10. GPS, don't Guess-Become very familiar with your route home and get to know it like the back of your hand. Don't take perceived short-cuts or be an alley cat if you are walking solo. Trust me, it really isn't worth it to shave 2 minutes off your journey. Stick to main roads that are well lit and surrounded by people. You may get the occasional cheeky comment/whistle if you pass a group, people can be annoying like that. Just ignore it, keep to your eyes ahead and skip home quickly. If it helps you can listen to music (one ear phone is plenty so traffic can't surprise you or no-one can sneak up on you.) If you are feeling a little uneasy you can also take a fake call. Whatever gives you peace or mind, no-one is there to judge, so do whatever works.

11. Planes, Trains and Automobiles-Chances are if you are headed for a city break you will have to weave you way between buses, trams and underground etc. A word to the wise, get to know your transport and tickets options. Most cities will offer special daily tickets/weekly tickets or city cards that will generally make your life a whole lot easier and your purse will thank you.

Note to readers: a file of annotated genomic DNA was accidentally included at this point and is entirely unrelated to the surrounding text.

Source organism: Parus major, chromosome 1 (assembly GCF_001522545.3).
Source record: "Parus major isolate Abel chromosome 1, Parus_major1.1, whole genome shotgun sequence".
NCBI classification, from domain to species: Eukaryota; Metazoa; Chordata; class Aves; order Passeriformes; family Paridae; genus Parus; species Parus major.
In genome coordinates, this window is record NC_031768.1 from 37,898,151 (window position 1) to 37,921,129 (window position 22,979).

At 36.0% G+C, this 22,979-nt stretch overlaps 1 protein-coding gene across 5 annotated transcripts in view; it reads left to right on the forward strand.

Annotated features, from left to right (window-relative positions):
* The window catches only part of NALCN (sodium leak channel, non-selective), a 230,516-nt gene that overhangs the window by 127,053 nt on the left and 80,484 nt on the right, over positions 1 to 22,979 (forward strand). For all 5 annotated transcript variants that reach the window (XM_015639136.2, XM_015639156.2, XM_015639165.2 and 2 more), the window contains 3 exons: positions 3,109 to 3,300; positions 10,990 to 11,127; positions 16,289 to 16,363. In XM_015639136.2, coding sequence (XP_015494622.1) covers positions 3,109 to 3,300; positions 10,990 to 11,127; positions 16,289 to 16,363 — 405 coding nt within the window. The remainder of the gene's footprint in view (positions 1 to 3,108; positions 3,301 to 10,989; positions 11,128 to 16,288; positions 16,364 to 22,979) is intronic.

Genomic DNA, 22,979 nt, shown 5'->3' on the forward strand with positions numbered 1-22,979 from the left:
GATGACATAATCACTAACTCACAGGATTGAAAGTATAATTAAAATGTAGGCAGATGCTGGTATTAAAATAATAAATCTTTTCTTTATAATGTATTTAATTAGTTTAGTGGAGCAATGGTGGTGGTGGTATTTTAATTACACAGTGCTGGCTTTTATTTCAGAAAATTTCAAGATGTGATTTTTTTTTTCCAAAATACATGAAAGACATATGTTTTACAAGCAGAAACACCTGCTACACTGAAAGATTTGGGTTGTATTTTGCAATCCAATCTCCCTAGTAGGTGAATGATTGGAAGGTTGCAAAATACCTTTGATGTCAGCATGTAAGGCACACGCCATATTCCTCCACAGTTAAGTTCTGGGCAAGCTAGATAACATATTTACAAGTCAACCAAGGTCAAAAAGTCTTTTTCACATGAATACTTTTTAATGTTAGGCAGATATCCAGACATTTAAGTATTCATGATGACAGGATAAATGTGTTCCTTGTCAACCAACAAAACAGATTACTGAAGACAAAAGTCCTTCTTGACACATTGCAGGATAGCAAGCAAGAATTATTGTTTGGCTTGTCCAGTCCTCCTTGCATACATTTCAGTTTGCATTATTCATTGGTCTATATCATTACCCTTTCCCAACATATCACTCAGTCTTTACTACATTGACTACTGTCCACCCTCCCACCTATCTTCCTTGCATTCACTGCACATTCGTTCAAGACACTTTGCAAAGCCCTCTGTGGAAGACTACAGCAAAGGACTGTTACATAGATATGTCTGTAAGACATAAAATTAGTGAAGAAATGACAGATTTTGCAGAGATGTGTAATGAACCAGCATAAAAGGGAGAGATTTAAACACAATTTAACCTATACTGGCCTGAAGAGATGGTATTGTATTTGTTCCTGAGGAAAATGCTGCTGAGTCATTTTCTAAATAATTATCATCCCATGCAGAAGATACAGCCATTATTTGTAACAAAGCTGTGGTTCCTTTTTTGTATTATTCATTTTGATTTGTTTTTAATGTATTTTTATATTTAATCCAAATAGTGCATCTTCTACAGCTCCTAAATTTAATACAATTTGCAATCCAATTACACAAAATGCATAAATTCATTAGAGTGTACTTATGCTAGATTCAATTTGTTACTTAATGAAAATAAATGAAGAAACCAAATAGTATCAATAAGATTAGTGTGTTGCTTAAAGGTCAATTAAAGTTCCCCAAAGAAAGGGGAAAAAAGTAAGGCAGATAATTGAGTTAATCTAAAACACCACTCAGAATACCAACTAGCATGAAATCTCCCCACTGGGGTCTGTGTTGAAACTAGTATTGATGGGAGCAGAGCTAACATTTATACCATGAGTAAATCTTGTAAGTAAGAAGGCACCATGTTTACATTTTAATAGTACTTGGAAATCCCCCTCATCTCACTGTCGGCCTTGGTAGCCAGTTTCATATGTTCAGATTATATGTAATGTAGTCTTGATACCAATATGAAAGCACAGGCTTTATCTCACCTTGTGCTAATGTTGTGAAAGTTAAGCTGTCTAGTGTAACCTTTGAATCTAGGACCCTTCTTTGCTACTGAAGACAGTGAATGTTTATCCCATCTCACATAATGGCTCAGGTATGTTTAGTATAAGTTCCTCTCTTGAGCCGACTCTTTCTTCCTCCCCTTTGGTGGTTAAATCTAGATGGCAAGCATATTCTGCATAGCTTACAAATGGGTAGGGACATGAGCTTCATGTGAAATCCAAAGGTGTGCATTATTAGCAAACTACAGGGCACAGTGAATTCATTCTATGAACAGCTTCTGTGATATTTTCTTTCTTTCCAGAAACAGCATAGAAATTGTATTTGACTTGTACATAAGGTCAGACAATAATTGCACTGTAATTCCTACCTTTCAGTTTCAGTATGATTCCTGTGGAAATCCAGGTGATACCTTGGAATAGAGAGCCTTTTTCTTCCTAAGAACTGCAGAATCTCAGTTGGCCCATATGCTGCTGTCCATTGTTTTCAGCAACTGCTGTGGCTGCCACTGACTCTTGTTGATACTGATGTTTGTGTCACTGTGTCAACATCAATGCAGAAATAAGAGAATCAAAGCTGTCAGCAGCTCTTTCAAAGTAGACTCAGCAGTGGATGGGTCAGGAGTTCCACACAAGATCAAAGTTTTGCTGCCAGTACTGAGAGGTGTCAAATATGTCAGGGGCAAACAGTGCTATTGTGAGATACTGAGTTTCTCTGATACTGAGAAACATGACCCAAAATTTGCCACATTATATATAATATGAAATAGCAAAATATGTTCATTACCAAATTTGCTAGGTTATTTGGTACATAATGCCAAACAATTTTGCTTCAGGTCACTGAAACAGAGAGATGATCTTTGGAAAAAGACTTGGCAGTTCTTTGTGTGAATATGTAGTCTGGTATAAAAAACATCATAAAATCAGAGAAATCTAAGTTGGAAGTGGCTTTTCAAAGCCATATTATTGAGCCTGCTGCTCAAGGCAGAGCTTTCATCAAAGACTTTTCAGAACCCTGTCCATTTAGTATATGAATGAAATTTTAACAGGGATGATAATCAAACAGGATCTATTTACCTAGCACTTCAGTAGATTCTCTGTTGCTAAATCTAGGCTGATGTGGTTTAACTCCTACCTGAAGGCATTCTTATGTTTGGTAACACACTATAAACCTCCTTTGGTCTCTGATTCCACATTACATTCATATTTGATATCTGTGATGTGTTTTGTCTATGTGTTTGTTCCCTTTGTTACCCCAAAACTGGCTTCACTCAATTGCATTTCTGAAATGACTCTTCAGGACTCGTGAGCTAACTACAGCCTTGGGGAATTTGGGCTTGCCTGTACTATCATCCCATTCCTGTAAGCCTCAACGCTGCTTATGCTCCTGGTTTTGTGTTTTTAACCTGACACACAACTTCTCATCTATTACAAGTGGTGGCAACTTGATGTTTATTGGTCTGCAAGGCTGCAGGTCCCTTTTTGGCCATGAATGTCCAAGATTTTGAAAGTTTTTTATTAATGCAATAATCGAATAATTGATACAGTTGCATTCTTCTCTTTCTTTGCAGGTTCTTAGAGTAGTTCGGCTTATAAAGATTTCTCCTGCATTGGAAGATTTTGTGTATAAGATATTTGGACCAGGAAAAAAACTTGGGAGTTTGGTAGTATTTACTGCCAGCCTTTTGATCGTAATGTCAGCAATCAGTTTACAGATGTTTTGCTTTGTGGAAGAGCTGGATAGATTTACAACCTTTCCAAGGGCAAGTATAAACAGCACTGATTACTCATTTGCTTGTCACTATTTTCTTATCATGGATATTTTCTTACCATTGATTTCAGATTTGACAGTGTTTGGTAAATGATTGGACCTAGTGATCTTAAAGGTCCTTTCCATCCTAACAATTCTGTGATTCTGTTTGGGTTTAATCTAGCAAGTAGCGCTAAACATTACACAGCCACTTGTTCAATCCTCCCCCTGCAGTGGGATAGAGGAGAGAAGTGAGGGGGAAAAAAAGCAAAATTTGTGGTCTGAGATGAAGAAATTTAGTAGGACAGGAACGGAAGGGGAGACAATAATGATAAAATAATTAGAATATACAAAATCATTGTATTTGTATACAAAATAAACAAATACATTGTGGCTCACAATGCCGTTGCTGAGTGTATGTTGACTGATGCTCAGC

12. On Tour- I have found that this is the best way to cover the essential tourist attractions or must-sees and capture those kodak moments. It also helps you get a feel for the city and the layout of the land. Most main cities will offer free walking tours or City Sightseeing bus tours if you prefer to kick back and rest tired paws. Make sure to work this in within the first couple of days. You can then use the other time to go off the beaten track to find those side street surprises.

13. Table for One- Do me a favour and go for dinner, on your own. I know I know, it is slightly weird at first and takes a little practice. Some people buckle with feeling all kinds of self-conscious, but take a book if you are worried about the lack of chat. I can't deny it is a little trickier than having a coffee on your own but you will get the hang of it. Trust me, give it a go. If you have plans (be it now or in the future) to travel alone you will just need to get over it. It is something I don't even think twice about now and a good skill to get "down".